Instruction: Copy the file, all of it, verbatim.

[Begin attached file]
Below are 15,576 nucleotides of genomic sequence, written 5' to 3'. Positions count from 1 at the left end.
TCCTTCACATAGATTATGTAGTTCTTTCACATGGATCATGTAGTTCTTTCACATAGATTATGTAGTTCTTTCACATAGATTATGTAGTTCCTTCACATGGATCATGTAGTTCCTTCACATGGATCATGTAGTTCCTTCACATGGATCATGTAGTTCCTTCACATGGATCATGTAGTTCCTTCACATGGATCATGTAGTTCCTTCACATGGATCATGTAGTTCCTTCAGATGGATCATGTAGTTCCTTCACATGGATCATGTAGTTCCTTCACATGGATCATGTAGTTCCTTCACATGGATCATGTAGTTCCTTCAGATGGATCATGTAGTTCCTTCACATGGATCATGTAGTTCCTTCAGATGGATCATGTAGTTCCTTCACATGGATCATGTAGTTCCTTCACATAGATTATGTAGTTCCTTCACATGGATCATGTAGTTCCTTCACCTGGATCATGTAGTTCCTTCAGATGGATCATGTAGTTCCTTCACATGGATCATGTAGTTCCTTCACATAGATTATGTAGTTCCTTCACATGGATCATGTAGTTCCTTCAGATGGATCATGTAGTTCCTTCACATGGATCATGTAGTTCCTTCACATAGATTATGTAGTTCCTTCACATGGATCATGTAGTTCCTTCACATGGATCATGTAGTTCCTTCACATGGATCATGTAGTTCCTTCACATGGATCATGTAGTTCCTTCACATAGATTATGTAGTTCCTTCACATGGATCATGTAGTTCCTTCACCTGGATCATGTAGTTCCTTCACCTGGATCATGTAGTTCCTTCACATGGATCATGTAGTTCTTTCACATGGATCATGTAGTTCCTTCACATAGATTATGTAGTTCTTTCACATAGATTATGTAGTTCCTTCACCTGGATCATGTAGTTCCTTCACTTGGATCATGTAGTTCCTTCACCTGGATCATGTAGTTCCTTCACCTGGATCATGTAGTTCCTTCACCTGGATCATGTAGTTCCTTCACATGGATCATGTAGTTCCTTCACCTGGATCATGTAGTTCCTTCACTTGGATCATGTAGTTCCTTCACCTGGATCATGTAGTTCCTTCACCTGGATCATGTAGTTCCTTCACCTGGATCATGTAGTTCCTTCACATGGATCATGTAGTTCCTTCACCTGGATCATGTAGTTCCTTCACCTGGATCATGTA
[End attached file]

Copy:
Below are 15,576 nucleotides of genomic sequence, written 5' to 3'. Positions count from 1 at the left end.
TCCTTCACATAGATTATGTAGTTCTTTCACATGGATCATGTAGTTCTTTCACATAGATTATGTAGTTCTTTCACATAGATTATGTAGTTCCTTCACATGGATCATGTAGTTCCTTCACATGGATCATGTAGTTCCTTCACATGGATCATGTAGTTCCTTCACATGGATCATGTAGTTCCTTCACATGGATCATGTAGTTCCTTCACATGGATCATGTAGTTCCTTCAGATGGATCATGTAGTTCCTTCACATGGATCATGTAGTTCCTTCACATGGATCATGTAGTTCCTTCACATGGATCATGTAGTTCCTTCAGATGGATCATGTAGTTCCTTCACATGGATCATGTAGTTCCTTCAGATGGATCATGTAGTTCCTTCACATGGATCATGTAGTTCCTTCACATAGATTATGTAGTTCCTTCACATGGATCATGTAGTTCCTTCACCTGGATCATGTAGTTCCTTCAGATGGATCATGTAGTTCCTTCACATGGATCATGTAGTTCCTTCACATAGATTATGTAGTTCCTTCACATGGATCATGTAGTTCCTTCAGATGGATCATGTAGTTCCTTCACATGGATCATGTAGTTCCTTCACATAGATTATGTAGTTCCTTCACATGGATCATGTAGTTCCTTCACATGGATCATGTAGTTCCTTCACATGGATCATGTAGTTCCTTCACATGGATCATGTAGTTCCTTCACATAGATTATGTAGTTCCTTCACATGGATCATGTAGTTCCTTCACCTGGATCATGTAGTTCCTTCACCTGGATCATGTAGTTCCTTCACATGGATCATGTAGTTCTTTCACATGGATCATGTAGTTCCTTCACATAGATTATGTAGTTCTTTCACATAGATTATGTAGTTCCTTCACCTGGATCATGTAGTTCCTTCACTTGGATCATGTAGTTCCTTCACCTGGATCATGTAGTTCCTTCACCTGGATCATGTAGTTCCTTCACCTGGATCATGTAGTTCCTTCACATGGATCATGTAGTTCCTTCACCTGGATCATGTAGTTCCTTCACTTGGATCATGTAGTTCCTTCACCTGGATCATGTAGTTCCTTCACCTGGATCATGTAGTTCCTTCACCTGGATCATGTAGTTCCTTCACATGGATCATGTAGTTCCTTCACCTGGATCATGTAGTTCCTTCACCTGGATCATGTA